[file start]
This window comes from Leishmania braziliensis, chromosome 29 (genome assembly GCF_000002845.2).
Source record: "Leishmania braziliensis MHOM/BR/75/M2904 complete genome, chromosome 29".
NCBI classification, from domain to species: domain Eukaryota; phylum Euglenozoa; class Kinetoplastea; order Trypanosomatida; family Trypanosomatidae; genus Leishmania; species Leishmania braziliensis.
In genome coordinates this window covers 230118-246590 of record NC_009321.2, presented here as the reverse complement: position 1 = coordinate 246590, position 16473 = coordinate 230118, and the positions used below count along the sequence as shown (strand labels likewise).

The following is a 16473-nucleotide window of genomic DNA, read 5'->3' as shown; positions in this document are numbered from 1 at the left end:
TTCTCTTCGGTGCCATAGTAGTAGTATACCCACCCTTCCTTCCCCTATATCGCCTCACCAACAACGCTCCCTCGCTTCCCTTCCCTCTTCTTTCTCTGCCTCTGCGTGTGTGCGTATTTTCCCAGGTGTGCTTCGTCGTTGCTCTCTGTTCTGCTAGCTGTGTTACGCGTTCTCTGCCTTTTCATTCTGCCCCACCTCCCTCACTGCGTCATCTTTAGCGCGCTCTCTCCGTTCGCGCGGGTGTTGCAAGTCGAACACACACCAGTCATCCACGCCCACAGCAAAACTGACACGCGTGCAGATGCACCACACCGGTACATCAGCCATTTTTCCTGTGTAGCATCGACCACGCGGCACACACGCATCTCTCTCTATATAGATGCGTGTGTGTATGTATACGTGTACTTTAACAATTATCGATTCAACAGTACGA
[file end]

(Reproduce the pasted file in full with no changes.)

This window comes from Leishmania braziliensis, chromosome 29 (genome assembly GCF_000002845.2).
Source record: "Leishmania braziliensis MHOM/BR/75/M2904 complete genome, chromosome 29".
NCBI classification, from domain to species: domain Eukaryota; phylum Euglenozoa; class Kinetoplastea; order Trypanosomatida; family Trypanosomatidae; genus Leishmania; species Leishmania braziliensis.
In genome coordinates this window covers 230118-246590 of record NC_009321.2, presented here as the reverse complement: position 1 = coordinate 246590, position 16473 = coordinate 230118, and the positions used below count along the sequence as shown (strand labels likewise).

The following is a 16473-nucleotide window of genomic DNA, read 5'->3' as shown; positions in this document are numbered from 1 at the left end:
TTCTCTTCGGTGCCATAGTAGTAGTATACCCACCCTTCCTTCCCCTATATCGCCTCACCAACAACGCTCCCTCGCTTCCCTTCCCTCTTCTTTCTCTGCCTCTGCGTGTGTGCGTATTTTCCCAGGTGTGCTTCGTCGTTGCTCTCTGTTCTGCTAGCTGTGTTACGCGTTCTCTGCCTTTTCATTCTGCCCCACCTCCCTCACTGCGTCATCTTTAGCGCGCTCTCTCCGTTCGCGCGGGTGTTGCAAGTCGAACACACACCAGTCATCCACGCCCACAGCAAAACTGACACGCGTGCAGATGCACCACACCGGTACATCAGCCATTTTTCCTGTGTAGCATCGACCACGCGGCACACACGCATCTCTCTCTATATAGATGCGTGTGTGTATGTATACGTGTACTTTAACAATTATCGATTCAACAGTACGA